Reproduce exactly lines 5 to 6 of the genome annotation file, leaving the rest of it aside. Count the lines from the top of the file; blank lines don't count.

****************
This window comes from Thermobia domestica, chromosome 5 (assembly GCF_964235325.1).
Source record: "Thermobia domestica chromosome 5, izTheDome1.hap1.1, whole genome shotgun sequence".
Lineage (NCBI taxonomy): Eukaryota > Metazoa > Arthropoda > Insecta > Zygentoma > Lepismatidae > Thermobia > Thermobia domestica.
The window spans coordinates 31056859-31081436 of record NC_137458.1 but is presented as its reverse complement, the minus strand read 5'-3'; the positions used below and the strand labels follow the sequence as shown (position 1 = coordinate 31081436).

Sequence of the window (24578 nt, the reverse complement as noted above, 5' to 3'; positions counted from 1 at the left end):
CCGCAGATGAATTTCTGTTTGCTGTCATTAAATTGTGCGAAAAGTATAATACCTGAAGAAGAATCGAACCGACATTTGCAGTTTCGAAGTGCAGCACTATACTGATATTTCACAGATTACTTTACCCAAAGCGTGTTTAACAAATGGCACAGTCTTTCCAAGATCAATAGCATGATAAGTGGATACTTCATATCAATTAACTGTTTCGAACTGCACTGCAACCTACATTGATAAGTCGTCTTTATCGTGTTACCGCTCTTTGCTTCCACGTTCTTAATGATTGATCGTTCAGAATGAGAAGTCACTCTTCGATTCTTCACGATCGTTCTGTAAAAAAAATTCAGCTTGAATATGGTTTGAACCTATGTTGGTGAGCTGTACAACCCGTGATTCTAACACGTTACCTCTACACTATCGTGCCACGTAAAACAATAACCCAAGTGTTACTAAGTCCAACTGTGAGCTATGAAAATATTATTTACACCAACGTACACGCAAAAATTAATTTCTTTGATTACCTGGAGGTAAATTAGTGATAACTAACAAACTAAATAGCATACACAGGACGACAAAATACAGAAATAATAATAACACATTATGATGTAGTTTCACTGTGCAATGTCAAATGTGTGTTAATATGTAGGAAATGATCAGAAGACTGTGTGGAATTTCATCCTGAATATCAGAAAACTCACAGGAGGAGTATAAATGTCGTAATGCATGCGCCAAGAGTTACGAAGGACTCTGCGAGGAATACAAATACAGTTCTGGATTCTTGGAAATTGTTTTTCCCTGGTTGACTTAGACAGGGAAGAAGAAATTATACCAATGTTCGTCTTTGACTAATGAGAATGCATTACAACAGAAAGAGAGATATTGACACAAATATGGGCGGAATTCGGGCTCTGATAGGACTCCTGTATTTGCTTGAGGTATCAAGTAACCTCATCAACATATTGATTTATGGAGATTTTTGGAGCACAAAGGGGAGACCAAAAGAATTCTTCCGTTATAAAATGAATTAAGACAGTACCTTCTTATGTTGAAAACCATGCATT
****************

Sequence of the window (24578 nt, the reverse complement as noted above, 5' to 3'; positions counted from 1 at the left end):
CCGCAGATGAATTTCTGTTTGCTGTCATTAAATTGTGCGAAAAGTATAATACCTGAAGAAGAATCGAACCGACATTTGCAGTTTCGAAGTGCAGCACTATACTGATATTTCACAGATTACTTTACCCAAAGCGTGTTTAACAAATGGCACAGTCTTTCCAAGATCAATAGCATGATAAGTGGATACTTCATATCAATTAACTGTTTCGAACTGCACTGCAACCTACATTGATAAGTCGTCTTTATCGTGTTACCGCTCTTTGCTTCCACGTTCTTAATGATTGATCGTTCAGAATGAGAAGTCACTCTTCGATTCTTCACGATCGTTCTGTAAAAAAAATTCAGCTTGAATATGGTTTGAACCTATGTTGGTGAGCTGTACAACCCGTGATTCTAACACGTTACCTCTACACTATCGTGCCACGTAAAACAATAACCCAAGTGTTACTAAGTCCAACTGTGAGCTATGAAAATATTATTTACACCAACGTACACGCAAAAATTAATTTCTTTGATTACCTGGAGGTAAATTAGTGATAACTAACAAACTAAATAGCATACACAGGACGACAAAATACAGAAATAATAATAACACATTATGATGTAGTTTCACTGTGCAATGTCAAATGTGTGTTAATATGTAGGAAATGATCAGAAGACTGTGTGGAATTTCATCCTGAATATCAGAAAACTCACAGGAGGAGTATAAATGTCGTAATGCATGCGCCAAGAGTTACGAAGGACTCTGCGAGGAATACAAATACAGTTCTGGATTCTTGGAAATTGTTTTTCCCTGGTTGACTTAGACAGGGAAGAAGAAATTATACCAATGTTCGTCTTTGACTAATGAGAATGCATTACAACAGAAAGAGAGATATTGACACAAATATGGGCGGAATTCGGGCTCTGATAGGACTCCTGTATTTGCTTGAGGTATCAAGTAACCTCATCAACATATTGATTTATGGAGATTTTTGGAGCACAAAGGGGAGACCAAAAGAATTCTTCCGTTATAAAATGAATTAAGACAGTACCTTCTTATGTTGAAAACCATGCATT